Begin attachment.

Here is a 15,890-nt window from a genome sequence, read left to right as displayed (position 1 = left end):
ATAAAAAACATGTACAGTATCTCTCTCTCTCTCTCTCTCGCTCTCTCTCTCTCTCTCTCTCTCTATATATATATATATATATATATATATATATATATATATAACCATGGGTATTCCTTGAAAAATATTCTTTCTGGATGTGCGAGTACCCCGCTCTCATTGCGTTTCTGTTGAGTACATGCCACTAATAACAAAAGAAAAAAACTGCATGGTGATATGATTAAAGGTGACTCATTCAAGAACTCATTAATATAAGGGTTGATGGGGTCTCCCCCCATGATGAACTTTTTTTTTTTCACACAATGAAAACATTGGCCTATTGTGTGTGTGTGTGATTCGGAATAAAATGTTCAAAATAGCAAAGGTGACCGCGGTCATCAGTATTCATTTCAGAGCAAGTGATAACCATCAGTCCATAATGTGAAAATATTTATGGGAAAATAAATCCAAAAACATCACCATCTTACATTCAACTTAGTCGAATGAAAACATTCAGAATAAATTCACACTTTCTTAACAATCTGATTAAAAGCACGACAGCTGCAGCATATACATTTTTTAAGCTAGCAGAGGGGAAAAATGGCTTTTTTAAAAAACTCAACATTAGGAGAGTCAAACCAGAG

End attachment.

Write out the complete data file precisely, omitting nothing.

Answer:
Here is a 15,890-nt window from a genome sequence, read left to right as displayed (position 1 = left end):
ATAAAAAACATGTACAGTATCTCTCTCTCTCTCTCTCTCGCTCTCTCTCTCTCTCTCTCTCTCTATATATATATATATATATATATATATATATATATATATAACCATGGGTATTCCTTGAAAAATATTCTTTCTGGATGTGCGAGTACCCCGCTCTCATTGCGTTTCTGTTGAGTACATGCCACTAATAACAAAAGAAAAAAACTGCATGGTGATATGATTAAAGGTGACTCATTCAAGAACTCATTAATATAAGGGTTGATGGGGTCTCCCCCCATGATGAACTTTTTTTTTTTCACACAATGAAAACATTGGCCTATTGTGTGTGTGTGTGATTCGGAATAAAATGTTCAAAATAGCAAAGGTGACCGCGGTCATCAGTATTCATTTCAGAGCAAGTGATAACCATCAGTCCATAATGTGAAAATATTTATGGGAAAATAAATCCAAAAACATCACCATCTTACATTCAACTTAGTCGAATGAAAACATTCAGAATAAATTCACACTTTCTTAACAATCTGATTAAAAGCACGACAGCTGCAGCATATACATTTTTTAAGCTAGCAGAGGGGAAAAATGGCTTTTTTAAAAAACTCAACATTAGGAGAGTCAAACCAGAG